2023 Budget, Tax Levy Approved in Nasewaupee

After holding a public hearing during which no one spoke, a town levy of $354,729 was approved Nov. 17 by eligible town voters who attended Nasewaupee’s special town meeting.

The town levy – a decrease of 5.77% from the previous year – is part of total revenues budgeted for 2023 and includes a fire department levy of $293,008. That’s the final fire department levy that Nasewaupee property owners will pay as being part of the Southern Door Fire Department. The fire department levy for Nasewaupee is increasing by 11.22%.

Cash reserves of $215,000 are being factored into the 2023 town budget to have total revenues and cash, as well as total expenditures, of $1,385,512 – an increase of 10.87% from the previous year.

Town clerk Jill Lau said that about $140,000 will be left in the general fund after applying $215,000 in reserves to next year’s budget.

Town chair Steve Sullivan said that the $630,000 in expenditures for fire protection and dues for 2023 – more than double the amount of the previous year – include the town buying the equipment housed in the Nasewaupee fire station so that the town can have its own department once it splits from the Southern Door Fire Department.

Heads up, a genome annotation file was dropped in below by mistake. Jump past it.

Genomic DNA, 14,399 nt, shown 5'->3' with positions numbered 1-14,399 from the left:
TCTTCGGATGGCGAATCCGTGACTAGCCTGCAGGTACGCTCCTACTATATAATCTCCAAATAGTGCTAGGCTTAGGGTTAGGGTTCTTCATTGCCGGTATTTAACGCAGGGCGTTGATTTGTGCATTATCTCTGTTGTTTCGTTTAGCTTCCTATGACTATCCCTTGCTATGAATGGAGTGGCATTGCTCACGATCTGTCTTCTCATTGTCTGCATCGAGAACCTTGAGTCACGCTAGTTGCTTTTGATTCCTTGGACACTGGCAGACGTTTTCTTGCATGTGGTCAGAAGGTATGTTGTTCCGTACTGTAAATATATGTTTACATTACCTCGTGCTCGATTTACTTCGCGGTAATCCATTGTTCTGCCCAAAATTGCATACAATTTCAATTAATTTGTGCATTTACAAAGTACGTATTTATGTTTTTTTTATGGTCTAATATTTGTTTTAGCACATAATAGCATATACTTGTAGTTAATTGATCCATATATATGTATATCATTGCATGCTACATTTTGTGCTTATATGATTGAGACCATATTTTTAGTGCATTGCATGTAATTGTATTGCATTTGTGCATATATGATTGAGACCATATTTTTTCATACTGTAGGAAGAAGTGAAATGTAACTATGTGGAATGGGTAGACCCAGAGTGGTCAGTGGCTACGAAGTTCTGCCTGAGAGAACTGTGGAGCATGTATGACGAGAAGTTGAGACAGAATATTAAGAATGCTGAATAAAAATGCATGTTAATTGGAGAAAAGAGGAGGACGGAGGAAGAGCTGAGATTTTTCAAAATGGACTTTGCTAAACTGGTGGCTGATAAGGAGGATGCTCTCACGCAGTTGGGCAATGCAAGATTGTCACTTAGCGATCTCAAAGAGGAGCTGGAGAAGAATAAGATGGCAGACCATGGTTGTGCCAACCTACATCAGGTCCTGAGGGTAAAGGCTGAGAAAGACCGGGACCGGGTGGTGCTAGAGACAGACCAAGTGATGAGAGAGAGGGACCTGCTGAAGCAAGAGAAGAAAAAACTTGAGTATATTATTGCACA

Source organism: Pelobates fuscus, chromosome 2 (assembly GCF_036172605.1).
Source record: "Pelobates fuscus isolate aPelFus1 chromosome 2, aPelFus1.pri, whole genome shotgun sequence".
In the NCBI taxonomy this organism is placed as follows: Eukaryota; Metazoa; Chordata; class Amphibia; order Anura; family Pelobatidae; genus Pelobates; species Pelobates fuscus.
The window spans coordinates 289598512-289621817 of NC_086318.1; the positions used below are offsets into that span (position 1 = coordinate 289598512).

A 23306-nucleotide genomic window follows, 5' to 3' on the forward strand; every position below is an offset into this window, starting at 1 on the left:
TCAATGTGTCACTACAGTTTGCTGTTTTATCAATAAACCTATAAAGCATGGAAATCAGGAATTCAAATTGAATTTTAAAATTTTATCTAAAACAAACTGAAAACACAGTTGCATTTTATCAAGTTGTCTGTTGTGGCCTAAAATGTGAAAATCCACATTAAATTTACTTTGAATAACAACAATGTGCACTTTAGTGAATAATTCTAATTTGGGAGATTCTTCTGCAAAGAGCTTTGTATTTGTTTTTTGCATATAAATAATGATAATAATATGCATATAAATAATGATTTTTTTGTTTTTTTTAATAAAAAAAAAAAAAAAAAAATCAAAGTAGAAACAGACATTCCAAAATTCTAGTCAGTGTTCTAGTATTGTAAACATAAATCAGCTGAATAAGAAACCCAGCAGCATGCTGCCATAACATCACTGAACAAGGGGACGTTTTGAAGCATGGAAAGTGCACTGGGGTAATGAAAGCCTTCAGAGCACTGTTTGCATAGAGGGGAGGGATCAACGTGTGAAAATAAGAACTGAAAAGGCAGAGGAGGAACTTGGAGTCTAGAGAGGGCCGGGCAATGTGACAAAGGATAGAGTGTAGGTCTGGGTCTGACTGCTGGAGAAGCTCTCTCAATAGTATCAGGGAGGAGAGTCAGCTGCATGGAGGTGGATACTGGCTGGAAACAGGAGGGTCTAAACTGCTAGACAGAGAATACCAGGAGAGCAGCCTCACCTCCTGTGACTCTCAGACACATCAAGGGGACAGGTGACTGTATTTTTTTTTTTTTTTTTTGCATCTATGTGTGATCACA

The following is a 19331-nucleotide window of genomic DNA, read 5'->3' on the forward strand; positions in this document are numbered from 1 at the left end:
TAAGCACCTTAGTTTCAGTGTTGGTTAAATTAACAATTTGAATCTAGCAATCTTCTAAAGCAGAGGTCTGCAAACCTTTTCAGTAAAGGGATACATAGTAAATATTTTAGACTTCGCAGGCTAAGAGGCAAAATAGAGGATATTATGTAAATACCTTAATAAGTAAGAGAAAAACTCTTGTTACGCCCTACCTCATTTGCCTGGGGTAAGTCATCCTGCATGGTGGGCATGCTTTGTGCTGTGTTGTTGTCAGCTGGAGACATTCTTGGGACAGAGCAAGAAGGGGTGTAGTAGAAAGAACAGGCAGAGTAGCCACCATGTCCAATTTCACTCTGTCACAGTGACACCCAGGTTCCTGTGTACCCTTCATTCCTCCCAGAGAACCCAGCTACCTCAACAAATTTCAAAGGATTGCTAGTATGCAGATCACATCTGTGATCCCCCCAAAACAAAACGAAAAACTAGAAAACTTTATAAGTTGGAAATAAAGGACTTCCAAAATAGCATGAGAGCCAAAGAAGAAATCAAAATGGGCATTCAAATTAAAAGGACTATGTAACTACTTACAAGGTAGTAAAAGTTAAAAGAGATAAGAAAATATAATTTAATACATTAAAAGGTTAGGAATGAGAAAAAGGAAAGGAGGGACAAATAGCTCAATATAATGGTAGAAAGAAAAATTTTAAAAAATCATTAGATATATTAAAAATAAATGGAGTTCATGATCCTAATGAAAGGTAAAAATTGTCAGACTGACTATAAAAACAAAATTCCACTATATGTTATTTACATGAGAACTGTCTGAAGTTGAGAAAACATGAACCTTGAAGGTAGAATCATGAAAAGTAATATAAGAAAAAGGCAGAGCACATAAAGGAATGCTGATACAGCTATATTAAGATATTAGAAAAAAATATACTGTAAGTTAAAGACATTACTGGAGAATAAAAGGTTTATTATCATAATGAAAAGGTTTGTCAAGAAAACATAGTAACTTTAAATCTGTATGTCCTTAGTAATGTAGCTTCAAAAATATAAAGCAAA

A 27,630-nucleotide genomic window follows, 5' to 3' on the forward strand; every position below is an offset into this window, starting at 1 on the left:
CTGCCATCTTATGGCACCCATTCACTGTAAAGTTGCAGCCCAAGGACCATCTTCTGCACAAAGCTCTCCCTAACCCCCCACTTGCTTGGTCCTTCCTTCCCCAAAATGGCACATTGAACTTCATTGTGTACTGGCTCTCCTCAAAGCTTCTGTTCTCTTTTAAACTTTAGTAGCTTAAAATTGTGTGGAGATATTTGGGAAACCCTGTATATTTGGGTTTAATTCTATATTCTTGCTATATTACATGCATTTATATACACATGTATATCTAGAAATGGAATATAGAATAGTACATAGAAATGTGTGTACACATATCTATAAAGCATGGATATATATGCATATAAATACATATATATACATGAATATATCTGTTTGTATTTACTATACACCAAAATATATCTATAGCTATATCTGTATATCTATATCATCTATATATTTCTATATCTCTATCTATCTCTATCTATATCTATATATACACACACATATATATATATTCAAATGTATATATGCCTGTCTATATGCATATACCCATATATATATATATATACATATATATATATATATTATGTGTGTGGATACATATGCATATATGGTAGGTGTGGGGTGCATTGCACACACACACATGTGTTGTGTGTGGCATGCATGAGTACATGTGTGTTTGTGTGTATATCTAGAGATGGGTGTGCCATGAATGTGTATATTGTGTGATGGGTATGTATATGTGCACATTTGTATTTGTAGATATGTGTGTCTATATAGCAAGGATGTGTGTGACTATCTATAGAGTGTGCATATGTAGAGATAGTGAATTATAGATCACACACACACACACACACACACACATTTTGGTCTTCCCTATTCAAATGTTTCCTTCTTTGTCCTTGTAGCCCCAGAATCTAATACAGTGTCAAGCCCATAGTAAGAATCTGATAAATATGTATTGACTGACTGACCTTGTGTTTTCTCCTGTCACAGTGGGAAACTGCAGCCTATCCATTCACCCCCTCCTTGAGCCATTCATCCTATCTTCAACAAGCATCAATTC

Sullivan said he hopes fire protection and dues will be around $200,000 annually once the town runs its own department.

“As you can see, the road budget’s a little bit lower this year to help purchase the fire department stuff,” he said. “We’ve still got maybe $160,000 left in a fund for the fire department, too.”

The town’s budgeted public-works expenditures for highways, parks and boat ramps are decreasing from $589,466 to $326,362 in 2023.

After town voters on Nov. 8 approved changing the town clerk and treasurer from elected to appointed positions, Sullivan said that for planning purposes, $20,000 was budgeted for the clerk – an increase of $4,400 – while the treasurer’s salary was kept at $10,800.

Carol Russell.

Lau and town treasurer Carol Russell, who noted she has been in that position for 52 years, have both indicated that they will be leaving those positions when their current terms in office expire next April. It will then be up to the town board to appoint their replacements and set their salaries.

Those salaries fall under the general-government line item, which is increasing by more than 50% – from $108,243 to $163,375 – in 2023.

Lau said expenditures for general government include the town board, clerk, treasurer, payroll taxes, board of review, committees, legal fees, office supplies, publishing, election expenses, assessor expenses, general building expenses, the town hall, internet service, the town website, insurance and bank charges.

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